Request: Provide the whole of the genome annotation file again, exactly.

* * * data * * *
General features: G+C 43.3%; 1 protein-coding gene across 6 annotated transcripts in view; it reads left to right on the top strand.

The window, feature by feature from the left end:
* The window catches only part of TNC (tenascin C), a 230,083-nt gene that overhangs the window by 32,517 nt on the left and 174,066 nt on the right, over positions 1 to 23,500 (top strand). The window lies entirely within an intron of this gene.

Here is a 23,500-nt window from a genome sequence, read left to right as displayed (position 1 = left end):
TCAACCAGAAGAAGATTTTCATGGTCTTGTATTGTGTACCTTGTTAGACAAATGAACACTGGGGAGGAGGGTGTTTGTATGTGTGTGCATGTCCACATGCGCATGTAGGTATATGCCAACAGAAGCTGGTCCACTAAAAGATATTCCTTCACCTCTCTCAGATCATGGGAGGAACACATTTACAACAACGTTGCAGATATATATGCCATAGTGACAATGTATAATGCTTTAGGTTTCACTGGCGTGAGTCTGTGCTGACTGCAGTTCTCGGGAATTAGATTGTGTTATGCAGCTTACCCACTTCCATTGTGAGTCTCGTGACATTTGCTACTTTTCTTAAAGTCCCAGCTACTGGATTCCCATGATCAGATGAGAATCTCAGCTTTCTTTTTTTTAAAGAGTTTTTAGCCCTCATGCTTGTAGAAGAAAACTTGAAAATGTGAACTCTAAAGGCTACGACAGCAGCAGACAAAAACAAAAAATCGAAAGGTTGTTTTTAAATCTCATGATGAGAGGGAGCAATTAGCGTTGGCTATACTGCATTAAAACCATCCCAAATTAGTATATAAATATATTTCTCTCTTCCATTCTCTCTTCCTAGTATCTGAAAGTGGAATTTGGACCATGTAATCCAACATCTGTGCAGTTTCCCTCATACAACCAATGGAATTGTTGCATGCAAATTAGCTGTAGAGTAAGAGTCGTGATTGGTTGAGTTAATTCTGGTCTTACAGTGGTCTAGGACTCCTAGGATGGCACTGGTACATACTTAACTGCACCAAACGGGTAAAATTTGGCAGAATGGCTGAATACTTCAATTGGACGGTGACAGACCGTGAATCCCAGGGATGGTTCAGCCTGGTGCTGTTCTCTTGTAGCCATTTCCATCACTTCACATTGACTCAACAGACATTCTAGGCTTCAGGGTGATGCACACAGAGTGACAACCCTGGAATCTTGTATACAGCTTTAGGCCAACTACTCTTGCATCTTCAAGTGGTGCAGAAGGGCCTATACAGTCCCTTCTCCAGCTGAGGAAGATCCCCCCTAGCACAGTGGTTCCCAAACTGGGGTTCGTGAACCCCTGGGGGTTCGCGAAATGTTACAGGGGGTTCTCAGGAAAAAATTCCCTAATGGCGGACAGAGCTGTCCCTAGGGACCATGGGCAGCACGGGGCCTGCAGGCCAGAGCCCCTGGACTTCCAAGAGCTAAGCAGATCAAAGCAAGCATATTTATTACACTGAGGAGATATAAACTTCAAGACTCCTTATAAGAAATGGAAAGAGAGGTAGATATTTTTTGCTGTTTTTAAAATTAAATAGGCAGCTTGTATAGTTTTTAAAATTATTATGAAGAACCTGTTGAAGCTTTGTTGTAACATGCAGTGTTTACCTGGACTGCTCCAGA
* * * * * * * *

General features: G+C 43.3%; 1 protein-coding gene across 6 annotated transcripts in view; it reads left to right on the top strand.

The window, feature by feature from the left end:
* The window catches only part of TNC (tenascin C), a 230,083-nt gene that overhangs the window by 32,517 nt on the left and 174,066 nt on the right, over positions 1 to 23,500 (top strand). The window lies entirely within an intron of this gene.

Here is a 23,500-nt window from a genome sequence, read left to right as displayed (position 1 = left end):
TCAACCAGAAGAAGATTTTCATGGTCTTGTATTGTGTACCTTGTTAGACAAATGAACACTGGGGAGGAGGGTGTTTGTATGTGTGTGCATGTCCACATGCGCATGTAGGTATATGCCAACAGAAGCTGGTCCACTAAAAGATATTCCTTCACCTCTCTCAGATCATGGGAGGAACACATTTACAACAACGTTGCAGATATATATGCCATAGTGACAATGTATAATGCTTTAGGTTTCACTGGCGTGAGTCTGTGCTGACTGCAGTTCTCGGGAATTAGATTGTGTTATGCAGCTTACCCACTTCCATTGTGAGTCTCGTGACATTTGCTACTTTTCTTAAAGTCCCAGCTACTGGATTCCCATGATCAGATGAGAATCTCAGCTTTCTTTTTTTTAAAGAGTTTTTAGCCCTCATGCTTGTAGAAGAAAACTTGAAAATGTGAACTCTAAAGGCTACGACAGCAGCAGACAAAAACAAAAAATCGAAAGGTTGTTTTTAAATCTCATGATGAGAGGGAGCAATTAGCGTTGGCTATACTGCATTAAAACCATCCCAAATTAGTATATAAATATATTTCTCTCTTCCATTCTCTCTTCCTAGTATCTGAAAGTGGAATTTGGACCATGTAATCCAACATCTGTGCAGTTTCCCTCATACAACCAATGGAATTGTTGCATGCAAATTAGCTGTAGAGTAAGAGTCGTGATTGGTTGAGTTAATTCTGGTCTTACAGTGGTCTAGGACTCCTAGGATGGCACTGGTACATACTTAACTGCACCAAACGGGTAAAATTTGGCAGAATGGCTGAATACTTCAATTGGACGGTGACAGACCGTGAATCCCAGGGATGGTTCAGCCTGGTGCTGTTCTCTTGTAGCCATTTCCATCACTTCACATTGACTCAACAGACATTCTAGGCTTCAGGGTGATGCACACAGAGTGACAACCCTGGAATCTTGTATACAGCTTTAGGCCAACTACTCTTGCATCTTCAAGTGGTGCAGAAGGGCCTATACAGTCCCTTCTCCAGCTGAGGAAGATCCCCCCTAGCACAGTGGTTCCCAAACTGGGGTTCGTGAACCCCTGGGGGTTCGCGAAATGTTACAGGGGGTTCTCAGGAAAAAATTCCCTAATGGCGGACAGAGCTGTCCCTAGGGACCATGGGCAGCACGGGGCCTGCAGGCCAGAGCCCCTGGACTTCCAAGAGCTAAGCAGATCAAAGCAAGCATATTTATTACACTGAGGAGATATAAACTTCAAGACTCCTTATAAGAAATGGAAAGAGAGGTAGATATTTTTTGCTGTTTTTAAAATTAAATAGGCAGCTTGTATAGTTTTTAAAATTATTATGAAGAACCTGTTGAAGCTTTGTTGTAACATGCAGTGTTTACCTGGACTGCTCCAGA